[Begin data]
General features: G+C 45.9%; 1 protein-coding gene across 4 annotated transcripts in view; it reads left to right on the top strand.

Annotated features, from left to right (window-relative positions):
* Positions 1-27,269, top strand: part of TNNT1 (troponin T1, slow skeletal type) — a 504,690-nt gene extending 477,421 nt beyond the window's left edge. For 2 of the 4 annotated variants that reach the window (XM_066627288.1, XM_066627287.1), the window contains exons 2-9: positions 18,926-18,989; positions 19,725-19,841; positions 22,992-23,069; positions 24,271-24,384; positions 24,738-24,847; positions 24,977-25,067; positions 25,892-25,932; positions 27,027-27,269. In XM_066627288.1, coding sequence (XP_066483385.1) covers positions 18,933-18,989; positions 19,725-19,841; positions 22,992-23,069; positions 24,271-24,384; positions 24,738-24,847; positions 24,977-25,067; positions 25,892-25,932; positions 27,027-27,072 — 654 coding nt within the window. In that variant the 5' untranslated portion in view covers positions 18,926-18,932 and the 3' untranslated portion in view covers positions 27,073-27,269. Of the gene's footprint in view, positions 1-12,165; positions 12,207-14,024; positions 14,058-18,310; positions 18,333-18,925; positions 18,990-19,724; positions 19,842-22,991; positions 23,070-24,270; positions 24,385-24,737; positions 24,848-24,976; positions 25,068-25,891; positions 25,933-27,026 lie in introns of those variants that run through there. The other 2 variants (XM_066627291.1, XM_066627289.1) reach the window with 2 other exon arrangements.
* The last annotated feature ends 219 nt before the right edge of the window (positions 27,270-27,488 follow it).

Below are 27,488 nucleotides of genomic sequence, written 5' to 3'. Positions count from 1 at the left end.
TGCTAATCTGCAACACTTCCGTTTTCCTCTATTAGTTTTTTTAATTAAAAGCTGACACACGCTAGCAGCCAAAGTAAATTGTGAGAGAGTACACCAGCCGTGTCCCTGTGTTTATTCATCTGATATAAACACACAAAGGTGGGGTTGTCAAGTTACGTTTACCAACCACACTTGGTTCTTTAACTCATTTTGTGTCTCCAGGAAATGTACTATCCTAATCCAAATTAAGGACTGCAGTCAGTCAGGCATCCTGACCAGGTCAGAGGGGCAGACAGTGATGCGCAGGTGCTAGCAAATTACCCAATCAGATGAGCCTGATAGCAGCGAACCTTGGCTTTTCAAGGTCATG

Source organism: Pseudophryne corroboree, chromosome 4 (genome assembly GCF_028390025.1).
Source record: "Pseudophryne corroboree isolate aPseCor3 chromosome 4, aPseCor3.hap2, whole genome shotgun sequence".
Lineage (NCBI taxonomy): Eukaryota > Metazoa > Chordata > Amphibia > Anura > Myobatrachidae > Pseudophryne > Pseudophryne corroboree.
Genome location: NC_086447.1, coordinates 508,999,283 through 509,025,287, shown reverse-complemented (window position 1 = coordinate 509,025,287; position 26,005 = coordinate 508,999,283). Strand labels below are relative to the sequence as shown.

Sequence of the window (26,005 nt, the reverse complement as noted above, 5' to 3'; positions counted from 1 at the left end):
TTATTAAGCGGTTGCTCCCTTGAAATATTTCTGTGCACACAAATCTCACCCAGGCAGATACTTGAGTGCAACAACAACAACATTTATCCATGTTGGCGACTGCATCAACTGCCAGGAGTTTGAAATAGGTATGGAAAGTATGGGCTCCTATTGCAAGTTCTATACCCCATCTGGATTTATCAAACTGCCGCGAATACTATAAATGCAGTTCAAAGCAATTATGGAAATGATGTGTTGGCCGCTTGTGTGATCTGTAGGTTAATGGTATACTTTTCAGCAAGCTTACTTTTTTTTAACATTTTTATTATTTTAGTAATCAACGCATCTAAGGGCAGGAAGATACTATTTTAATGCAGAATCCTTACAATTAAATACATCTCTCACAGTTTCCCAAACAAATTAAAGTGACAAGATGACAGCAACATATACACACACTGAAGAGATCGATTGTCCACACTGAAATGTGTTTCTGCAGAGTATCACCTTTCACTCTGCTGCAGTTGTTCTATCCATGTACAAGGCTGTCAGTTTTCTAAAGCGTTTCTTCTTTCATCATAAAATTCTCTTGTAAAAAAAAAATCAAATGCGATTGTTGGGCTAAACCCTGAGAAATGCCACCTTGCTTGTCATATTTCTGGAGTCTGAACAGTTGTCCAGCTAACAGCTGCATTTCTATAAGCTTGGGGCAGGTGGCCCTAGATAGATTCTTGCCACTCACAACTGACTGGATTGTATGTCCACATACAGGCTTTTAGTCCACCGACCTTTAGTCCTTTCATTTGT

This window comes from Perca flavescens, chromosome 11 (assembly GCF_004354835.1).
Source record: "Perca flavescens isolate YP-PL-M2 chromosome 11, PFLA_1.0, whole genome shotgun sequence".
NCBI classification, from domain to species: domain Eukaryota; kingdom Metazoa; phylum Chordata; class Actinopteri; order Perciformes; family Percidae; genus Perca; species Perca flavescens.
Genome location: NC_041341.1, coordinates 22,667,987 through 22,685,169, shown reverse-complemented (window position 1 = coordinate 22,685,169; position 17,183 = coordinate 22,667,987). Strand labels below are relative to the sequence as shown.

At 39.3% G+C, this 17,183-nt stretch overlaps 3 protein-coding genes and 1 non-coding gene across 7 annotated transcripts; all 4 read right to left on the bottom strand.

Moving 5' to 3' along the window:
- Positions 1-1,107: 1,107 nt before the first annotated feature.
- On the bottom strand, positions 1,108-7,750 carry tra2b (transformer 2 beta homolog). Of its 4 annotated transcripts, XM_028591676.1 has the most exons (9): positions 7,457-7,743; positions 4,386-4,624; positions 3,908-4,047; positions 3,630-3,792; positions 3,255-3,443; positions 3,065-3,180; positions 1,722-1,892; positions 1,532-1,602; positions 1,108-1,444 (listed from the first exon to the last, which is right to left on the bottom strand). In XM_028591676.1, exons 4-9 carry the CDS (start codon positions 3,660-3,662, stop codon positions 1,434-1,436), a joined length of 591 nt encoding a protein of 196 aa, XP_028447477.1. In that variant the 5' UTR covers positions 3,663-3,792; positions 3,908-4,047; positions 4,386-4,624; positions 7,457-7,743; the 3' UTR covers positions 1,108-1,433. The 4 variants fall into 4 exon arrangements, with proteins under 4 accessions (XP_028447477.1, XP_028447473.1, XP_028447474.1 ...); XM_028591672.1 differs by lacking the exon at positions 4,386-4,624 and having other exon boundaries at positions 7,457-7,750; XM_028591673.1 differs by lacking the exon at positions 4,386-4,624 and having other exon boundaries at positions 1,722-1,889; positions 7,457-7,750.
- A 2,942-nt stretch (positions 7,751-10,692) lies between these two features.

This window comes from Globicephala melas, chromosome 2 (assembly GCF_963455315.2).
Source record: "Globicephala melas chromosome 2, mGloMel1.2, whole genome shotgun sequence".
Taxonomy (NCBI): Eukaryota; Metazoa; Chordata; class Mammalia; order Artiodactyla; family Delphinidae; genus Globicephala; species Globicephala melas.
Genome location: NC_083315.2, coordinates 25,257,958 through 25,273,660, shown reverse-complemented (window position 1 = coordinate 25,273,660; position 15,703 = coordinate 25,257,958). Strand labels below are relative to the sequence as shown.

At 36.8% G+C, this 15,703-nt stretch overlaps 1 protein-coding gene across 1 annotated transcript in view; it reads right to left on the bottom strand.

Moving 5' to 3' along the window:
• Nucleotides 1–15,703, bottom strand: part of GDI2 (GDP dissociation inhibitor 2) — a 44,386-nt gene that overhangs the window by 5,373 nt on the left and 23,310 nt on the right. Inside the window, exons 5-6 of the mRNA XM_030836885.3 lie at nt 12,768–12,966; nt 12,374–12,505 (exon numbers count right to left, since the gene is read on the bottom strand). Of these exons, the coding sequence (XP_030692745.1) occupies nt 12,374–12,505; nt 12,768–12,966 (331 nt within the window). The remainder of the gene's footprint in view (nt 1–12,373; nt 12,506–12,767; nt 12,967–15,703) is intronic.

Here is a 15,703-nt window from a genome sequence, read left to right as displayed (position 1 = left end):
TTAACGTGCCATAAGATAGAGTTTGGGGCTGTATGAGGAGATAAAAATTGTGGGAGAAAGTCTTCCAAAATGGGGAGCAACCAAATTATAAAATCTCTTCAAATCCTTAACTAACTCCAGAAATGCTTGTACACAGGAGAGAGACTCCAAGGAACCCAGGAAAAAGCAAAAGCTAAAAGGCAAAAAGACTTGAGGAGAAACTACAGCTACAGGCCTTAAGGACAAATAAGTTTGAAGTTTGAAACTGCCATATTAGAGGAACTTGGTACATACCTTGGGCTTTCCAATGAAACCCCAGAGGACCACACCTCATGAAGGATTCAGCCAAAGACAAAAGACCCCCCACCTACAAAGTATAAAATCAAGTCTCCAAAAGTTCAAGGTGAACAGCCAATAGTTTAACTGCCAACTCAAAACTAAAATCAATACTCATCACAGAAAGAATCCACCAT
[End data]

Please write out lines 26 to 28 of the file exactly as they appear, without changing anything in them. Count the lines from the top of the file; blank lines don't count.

At 36.8% G+C, this 15,703-nt stretch overlaps 1 protein-coding gene across 1 annotated transcript in view; it reads right to left on the bottom strand.

Moving 5' to 3' along the window:
• Nucleotides 1–15,703, bottom strand: part of GDI2 (GDP dissociation inhibitor 2) — a 44,386-nt gene that overhangs the window by 5,373 nt on the left and 23,310 nt on the right. Inside the window, exons 5-6 of the mRNA XM_030836885.3 lie at nt 12,768–12,966; nt 12,374–12,505 (exon numbers count right to left, since the gene is read on the bottom strand). Of these exons, the coding sequence (XP_030692745.1) occupies nt 12,374–12,505; nt 12,768–12,966 (331 nt within the window). The remainder of the gene's footprint in view (nt 1–12,373; nt 12,506–12,767; nt 12,967–15,703) is intronic.